I offer simple advice, that may help. It is based on intimate life experience with someone with similar behaviors and genius IQ. Get your child headphones (not earbuds) and an ipod. Fill the ipod with classical, ambient, electronic, and new age music. Uplifting and soothing sounds - not pop music. Let him wear it 24/7, whenever he wants. Never deprive him of it. This music will comfort him and calm him down. It will be something he can finally relate to, help him experience joy, and feel connected to the natural world. It will give him privacy even in a crowded room. Get your child a keyboard and music software. Get him other instruments as well. Teach him how to make it all work together so that he can compose and record his own music. This will give him a voice. You see, I believe your son feels that he can not communicate, so he lashes out. He feels overstimulated and exposed, raw and vulnerable. He reacts out of fear and discomfort. He is in pain. This observation is based entirely on your post, and comparing your descriptions of him to what I know of people who exhibit his behaviors. Do not try to make him 'normal'. He isn't. Really, no one is. Everyone interacts with the stimulus of the world in subtly different ways. His behaviors are more extreme than the status quo, but that does not mean he is fundamentally broken. He may simply need to be taught a different way to communicate, not just socially, but also with his environment. His suicide threats are unfortunate in that yes, they need to be taken seriously, but if he has something that gives his life meaning and purpose (such as the recording of his music), he will begin to see other opportunities for self expression and find value in himself. I speak from experience. Also, what I am telling you is practiced by many caregivers of special needs children. Their rage can be calmed. Learn to speak his language. Begin by experimenting with the language of music. (Music affects brain wave patterns among many other sympathetic body systems.) Also, I recommend you buy some books on hypersensitive people and how to help them cope with an overstimulating world. I offer this advice humbly and with hope. Good luck.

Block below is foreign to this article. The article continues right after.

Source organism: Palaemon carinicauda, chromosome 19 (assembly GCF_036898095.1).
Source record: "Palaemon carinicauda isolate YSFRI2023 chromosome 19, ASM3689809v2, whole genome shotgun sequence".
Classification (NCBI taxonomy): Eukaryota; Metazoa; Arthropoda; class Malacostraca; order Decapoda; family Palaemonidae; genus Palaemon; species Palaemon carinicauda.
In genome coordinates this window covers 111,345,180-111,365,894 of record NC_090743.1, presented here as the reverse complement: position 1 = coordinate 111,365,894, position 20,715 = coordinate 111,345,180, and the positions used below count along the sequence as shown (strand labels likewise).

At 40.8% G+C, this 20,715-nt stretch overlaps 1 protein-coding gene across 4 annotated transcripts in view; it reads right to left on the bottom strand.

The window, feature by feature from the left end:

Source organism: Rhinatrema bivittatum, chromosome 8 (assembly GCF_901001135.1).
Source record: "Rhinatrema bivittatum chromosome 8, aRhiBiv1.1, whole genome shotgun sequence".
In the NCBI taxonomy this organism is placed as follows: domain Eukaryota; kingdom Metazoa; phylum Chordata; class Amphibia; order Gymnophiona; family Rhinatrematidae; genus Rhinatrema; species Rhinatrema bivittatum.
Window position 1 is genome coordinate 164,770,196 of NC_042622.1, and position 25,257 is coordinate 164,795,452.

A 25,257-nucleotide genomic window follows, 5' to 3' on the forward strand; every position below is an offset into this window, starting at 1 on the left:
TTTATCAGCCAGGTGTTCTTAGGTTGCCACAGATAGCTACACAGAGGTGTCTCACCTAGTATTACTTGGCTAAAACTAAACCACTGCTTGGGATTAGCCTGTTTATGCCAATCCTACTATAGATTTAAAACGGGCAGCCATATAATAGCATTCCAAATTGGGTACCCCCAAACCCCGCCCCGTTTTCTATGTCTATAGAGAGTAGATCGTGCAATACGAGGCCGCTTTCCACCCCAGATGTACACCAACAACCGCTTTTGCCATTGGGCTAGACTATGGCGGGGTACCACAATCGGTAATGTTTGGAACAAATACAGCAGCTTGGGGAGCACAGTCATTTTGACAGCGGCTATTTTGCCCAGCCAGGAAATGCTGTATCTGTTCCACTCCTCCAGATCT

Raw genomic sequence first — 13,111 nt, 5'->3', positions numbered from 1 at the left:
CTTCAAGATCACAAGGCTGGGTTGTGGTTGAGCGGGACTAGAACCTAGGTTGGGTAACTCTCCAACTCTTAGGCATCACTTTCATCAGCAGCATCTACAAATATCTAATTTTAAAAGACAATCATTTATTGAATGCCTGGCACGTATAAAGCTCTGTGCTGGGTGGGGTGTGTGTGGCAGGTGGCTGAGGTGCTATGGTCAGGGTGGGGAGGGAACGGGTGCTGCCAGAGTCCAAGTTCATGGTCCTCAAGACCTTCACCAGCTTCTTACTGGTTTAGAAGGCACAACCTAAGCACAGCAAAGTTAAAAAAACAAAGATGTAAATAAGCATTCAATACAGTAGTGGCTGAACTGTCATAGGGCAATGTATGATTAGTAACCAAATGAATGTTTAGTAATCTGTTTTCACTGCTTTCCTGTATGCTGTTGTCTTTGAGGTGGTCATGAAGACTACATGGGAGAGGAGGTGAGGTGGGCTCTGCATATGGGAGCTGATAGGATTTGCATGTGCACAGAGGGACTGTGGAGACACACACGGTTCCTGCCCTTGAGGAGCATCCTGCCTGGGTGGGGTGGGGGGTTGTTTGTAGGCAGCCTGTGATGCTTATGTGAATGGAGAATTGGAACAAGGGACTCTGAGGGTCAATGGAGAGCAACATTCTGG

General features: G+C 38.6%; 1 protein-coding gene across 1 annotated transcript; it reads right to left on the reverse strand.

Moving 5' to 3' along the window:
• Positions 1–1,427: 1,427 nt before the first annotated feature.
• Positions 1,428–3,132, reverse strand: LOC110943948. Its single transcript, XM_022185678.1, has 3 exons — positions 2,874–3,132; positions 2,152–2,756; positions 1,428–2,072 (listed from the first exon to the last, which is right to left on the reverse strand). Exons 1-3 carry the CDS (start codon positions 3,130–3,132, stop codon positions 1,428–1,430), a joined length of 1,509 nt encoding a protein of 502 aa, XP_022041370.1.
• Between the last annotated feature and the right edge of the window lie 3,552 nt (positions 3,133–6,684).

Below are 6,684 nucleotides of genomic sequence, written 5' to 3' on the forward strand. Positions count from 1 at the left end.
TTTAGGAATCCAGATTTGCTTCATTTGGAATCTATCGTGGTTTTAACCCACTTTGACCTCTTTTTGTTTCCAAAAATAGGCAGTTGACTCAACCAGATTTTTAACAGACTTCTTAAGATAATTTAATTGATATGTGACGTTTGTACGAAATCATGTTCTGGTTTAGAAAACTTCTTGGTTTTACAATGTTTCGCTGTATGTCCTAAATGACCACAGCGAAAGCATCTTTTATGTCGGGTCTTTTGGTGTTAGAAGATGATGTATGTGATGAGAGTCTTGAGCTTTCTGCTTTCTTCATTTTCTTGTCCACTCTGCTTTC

IhaveastakeinAmerica said...